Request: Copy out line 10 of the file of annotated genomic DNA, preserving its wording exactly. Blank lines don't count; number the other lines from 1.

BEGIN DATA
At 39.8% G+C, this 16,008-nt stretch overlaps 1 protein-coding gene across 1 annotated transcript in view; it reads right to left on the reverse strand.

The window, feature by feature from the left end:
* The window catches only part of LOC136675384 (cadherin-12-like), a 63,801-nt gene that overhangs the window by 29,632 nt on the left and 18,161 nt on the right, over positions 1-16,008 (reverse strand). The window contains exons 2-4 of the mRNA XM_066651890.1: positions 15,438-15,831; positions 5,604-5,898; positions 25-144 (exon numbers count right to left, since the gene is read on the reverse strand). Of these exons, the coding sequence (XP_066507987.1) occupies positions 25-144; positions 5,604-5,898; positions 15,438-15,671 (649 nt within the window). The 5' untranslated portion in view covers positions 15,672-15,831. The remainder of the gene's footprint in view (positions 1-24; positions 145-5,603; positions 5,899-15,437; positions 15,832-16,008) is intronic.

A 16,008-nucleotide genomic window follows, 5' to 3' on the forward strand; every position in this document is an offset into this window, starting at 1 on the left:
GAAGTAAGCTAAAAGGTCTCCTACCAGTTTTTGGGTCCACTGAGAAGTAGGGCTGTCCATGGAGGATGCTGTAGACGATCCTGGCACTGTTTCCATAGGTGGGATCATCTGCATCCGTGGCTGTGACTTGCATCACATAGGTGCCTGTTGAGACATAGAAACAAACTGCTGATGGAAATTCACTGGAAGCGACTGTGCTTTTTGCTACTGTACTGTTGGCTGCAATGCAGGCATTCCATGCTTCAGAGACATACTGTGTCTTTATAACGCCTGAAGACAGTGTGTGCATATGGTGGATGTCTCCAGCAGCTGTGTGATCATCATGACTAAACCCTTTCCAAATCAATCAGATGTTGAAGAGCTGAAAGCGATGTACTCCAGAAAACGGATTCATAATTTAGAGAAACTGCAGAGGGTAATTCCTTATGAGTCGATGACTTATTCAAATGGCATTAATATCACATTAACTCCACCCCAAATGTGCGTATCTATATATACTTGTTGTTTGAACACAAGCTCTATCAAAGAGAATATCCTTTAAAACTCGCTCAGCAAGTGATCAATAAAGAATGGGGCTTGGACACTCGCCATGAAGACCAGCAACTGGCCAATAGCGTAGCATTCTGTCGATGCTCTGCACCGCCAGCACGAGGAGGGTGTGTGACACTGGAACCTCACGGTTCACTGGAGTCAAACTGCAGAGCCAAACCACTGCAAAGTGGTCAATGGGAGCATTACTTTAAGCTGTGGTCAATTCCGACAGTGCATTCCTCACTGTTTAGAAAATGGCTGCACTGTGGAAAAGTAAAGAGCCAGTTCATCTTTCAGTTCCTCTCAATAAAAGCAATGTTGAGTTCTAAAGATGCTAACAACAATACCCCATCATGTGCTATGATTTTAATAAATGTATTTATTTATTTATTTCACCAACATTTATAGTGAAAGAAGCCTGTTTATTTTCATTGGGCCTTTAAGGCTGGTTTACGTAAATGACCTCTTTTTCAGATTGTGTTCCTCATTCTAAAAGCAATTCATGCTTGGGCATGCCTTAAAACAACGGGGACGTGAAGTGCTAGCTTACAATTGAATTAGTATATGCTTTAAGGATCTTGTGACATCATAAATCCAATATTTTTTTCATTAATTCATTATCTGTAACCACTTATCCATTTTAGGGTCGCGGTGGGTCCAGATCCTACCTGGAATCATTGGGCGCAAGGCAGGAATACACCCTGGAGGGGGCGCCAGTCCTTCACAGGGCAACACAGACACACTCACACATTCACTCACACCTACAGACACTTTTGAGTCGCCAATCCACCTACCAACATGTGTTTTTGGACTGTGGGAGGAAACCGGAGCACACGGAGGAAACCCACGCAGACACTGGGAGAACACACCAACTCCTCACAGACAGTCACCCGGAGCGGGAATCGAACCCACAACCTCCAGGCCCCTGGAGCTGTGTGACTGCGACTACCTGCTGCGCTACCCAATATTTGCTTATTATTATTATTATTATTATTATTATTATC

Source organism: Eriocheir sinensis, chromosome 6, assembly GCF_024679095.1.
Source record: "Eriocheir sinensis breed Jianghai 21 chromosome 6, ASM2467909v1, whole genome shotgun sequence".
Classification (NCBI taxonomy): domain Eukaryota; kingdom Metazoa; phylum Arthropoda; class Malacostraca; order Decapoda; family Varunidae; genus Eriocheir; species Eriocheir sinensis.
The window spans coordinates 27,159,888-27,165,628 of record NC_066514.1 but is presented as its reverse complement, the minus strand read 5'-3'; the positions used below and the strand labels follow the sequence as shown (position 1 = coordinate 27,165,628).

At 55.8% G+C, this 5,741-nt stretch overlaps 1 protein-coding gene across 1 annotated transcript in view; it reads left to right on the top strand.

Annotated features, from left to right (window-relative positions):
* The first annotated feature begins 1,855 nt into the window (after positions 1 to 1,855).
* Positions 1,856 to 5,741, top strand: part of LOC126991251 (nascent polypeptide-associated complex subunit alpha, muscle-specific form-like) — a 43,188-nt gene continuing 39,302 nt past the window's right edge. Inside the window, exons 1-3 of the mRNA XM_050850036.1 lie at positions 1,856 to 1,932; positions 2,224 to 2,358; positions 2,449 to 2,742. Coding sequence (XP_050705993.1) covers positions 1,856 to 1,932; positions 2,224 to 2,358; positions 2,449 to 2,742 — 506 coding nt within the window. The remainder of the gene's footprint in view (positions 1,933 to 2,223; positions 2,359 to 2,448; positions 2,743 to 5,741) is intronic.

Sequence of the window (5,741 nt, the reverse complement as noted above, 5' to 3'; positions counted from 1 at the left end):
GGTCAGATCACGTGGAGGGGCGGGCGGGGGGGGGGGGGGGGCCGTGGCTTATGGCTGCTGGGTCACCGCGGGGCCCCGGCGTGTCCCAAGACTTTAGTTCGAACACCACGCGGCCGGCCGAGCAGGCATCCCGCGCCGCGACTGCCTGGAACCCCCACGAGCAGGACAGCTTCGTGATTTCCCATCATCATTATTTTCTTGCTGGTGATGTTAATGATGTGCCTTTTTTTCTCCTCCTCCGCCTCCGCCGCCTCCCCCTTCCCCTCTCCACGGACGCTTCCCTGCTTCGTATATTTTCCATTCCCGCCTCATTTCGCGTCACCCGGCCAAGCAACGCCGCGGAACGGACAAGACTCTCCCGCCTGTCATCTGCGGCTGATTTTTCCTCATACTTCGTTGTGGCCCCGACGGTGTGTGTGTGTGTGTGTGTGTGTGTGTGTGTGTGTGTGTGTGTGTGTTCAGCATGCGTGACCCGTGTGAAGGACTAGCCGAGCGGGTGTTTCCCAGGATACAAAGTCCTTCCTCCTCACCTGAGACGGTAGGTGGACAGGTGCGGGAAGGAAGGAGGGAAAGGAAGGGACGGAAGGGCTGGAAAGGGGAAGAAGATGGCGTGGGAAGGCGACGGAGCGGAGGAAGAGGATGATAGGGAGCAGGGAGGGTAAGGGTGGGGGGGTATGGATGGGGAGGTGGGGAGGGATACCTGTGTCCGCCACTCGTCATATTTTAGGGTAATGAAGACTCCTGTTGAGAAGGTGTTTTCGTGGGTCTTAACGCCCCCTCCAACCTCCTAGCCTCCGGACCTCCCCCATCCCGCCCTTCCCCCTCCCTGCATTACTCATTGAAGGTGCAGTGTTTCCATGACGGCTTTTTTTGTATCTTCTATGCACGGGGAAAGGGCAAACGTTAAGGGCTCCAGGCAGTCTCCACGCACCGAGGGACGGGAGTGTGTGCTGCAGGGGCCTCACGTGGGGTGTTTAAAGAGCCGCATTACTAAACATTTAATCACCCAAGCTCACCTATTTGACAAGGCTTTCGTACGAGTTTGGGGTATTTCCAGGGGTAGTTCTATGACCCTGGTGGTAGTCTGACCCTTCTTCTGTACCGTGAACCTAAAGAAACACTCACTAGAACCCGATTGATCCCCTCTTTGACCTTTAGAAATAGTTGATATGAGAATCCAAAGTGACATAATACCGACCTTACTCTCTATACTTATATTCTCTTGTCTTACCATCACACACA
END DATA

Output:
At 55.8% G+C, this 5,741-nt stretch overlaps 1 protein-coding gene across 1 annotated transcript in view; it reads left to right on the top strand.